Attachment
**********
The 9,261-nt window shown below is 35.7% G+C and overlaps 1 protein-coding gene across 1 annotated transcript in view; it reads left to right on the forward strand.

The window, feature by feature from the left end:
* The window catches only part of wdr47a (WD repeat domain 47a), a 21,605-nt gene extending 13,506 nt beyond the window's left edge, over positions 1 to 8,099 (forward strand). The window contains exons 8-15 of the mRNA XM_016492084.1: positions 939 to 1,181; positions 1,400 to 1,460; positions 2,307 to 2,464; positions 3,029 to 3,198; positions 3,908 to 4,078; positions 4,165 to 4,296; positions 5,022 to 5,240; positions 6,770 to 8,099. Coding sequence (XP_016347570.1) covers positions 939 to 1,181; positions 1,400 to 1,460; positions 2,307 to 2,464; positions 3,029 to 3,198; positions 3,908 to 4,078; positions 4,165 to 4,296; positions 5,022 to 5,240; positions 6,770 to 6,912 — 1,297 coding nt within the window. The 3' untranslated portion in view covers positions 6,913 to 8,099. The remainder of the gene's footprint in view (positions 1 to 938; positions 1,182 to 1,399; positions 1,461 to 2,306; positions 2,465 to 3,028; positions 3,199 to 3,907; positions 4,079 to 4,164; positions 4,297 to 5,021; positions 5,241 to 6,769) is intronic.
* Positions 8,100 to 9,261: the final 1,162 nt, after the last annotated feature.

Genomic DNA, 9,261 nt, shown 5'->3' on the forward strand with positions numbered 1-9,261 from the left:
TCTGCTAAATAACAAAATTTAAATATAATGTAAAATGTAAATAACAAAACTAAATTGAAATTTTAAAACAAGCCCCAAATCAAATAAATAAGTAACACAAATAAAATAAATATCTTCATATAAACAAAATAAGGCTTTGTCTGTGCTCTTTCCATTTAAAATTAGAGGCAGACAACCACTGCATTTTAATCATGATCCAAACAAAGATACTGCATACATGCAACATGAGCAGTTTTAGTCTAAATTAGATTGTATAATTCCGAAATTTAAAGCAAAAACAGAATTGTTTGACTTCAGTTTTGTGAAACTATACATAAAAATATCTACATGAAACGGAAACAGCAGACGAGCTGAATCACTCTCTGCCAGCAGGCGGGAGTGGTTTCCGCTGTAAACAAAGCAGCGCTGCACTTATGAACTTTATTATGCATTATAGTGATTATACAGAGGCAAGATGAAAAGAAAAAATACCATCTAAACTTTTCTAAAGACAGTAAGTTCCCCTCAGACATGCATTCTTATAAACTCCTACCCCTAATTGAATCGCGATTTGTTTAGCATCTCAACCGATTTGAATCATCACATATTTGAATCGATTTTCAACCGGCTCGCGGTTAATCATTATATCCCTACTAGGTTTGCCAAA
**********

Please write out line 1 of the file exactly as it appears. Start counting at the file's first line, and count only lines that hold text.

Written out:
The 9,261-nt window shown below is 35.7% G+C and overlaps 1 protein-coding gene across 1 annotated transcript in view; it reads left to right on the forward strand.